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Taking a personalised approach to aggressive pancreatic cancers

Pancreatic cancer is highly aggressive and difficult to treat, but now our scientists are taking a more personalised approach. For Pancreatic Cancer Awareness Month, Gege Li looks at how our researchers are using artificial intelligence to improve treatment.

Adenocarcinoma vs. normal ductal epithelium, Ed Uthman

Image: Adenocarcinoma of the pancreas. Credit: Ed Uthman

Pancreatic cancer is notorious for being highly aggressive and difficult to treat. Only one patient in four in England survives more than one year from diagnosis and just seven per cent are still alive after five years. Survival rates for this disease have barely improved at all in the last three decades.

More than 90 per cent of cases of pancreatic cancer are pancreatic ductal adenocarcinoma – a disease that starts in the exocrine cells of the pancreas where digestive enzymes are produced. Pancreatic tumours can often grow and spread unnoticed by the immune system and cause few symptoms, so that by the time they are diagnosed it may be too late to treat the disease effectively.

Roy with daughters

Image: Roy and his daughters

But now our scientists are beginning to make progress in finding new, more personalised approaches to treating pancreatic cancer. This will offer some hope of a longer and better quality of life for patients and their families – people like Roy Bowdery, who was diagnosed with pancreatic ductal adenocarcinoma in 2014.

Roy recollects: “When I got the diagnosis, my wife and I burst into tears. Pancreatic cancer is the most fatal of all common cancers – it’s really brutal. I’ve been cancer-free for six years, and now my aim is to get into the five per cent who survive 10 years. The figures haven't really improved in the last 40 years. There needs to be research, so more people will survive and get a chance at life.”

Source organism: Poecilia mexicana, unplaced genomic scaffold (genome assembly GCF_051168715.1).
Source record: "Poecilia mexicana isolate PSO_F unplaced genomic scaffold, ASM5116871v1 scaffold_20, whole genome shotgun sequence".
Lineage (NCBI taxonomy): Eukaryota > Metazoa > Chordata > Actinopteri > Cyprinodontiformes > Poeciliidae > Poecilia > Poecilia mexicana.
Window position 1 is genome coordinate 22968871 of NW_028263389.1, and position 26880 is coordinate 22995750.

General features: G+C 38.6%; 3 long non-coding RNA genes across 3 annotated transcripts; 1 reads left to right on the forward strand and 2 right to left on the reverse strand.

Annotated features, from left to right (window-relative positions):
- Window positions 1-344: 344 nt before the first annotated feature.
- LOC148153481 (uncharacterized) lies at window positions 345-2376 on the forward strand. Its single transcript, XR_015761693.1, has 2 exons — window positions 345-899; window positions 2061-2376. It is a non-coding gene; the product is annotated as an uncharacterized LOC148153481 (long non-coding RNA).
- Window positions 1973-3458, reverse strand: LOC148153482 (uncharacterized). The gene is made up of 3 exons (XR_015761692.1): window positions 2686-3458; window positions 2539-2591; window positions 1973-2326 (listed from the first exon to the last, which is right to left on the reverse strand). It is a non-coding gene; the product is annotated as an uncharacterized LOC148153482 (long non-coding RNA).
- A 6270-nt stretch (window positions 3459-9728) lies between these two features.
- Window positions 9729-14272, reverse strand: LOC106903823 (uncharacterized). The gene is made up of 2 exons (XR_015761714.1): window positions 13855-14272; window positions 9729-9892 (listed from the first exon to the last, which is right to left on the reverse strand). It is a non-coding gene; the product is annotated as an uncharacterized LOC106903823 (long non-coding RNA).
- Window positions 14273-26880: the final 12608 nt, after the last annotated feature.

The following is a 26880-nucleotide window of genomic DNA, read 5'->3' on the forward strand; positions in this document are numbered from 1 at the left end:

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Understanding the immune landscape

Anguraj Sadanandam is team leader of the Systems and Precision Cancer Medicine TeamTo improve the odds against this disease, we are using computational analysis of pancreatic cancers to find ways to select patients for more effective, personalised therapies. Dr Anguraj Sadanandam, Team Leader in Systems and Precision Cancer Medicine, is combining use of artificial intelligence (AI) with experimental and clinical studies. He aims to shed light on the different subtypes of pancreatic cancer and the best therapies for patients with each one.

The team is particularly interested in using AI to select those patients who are most likely to respond to immunotherapy – a breakthrough type of treatment which directs the body’s own immune system against cancer cells. As pancreatic cancer often evades the immune system, many patients do not respond to immunotherapy, but there are some patients who could significantly benefit from it.

Uncovering potential targets

False colour scanning electron micrograph of a cluster of pancreatic cancer cells grown in culture.

Image: False colour scanning electron micrograph of a cluster of pancreatic cancer cells grown in culture. Credit: Anne Weston, Francis Crick Institute

Dr Sadanandam said: “Unlike other cancers – for example breast cancer, where huge advances have been made using machine learning approaches – no major developments have been made for pancreatic cancer in decades. Computationally, it’s very important to understand the immune landscape of pancreatic cancer, to help us to develop therapeutics and diagnostics that could lead to personalised treatment.”

AI has allowed researchers to analyse hundreds of patient tumour samples at a time and to spot patterns within that data. Last year a global team led by Dr Sadanandam used AI to analyse the immune response in a rare type of pancreatic tumour called pancreatic neuroendocrine cancer. The researchers were able to pinpoint tumours that hijacked the immune system, and uncover potential targets for immunotherapy to prevent tumours from evading the body’s defences.

Dr Sadanandam’s multidisciplinary approach has also included a first-of-its-kind study that classified pancreatic ductal adenocarcinoma tumours into various subtypes and described the different ways each type responds to treatment. This work has in turn spurred the discovery of further tumour groups by other research teams. His team is now validating these findings, with the goal of eventually offering tailored medicine to individual patients.

Taking a personalised, multi-faceted approach will be essential to overcome such a complex and aggressive disease as pancreatic cancer, and to improve prospects for patients like Roy. Dr Sadanandam and his team are helping to lead the way – addressing a cancer where patients’ needs have been unmet for too long.

This feature originally appeared in Search magazine. Read past issues or subscribe to our supporter newsletter Search.

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Anguraj Sadanandam pancreatic cancer personalised medicine
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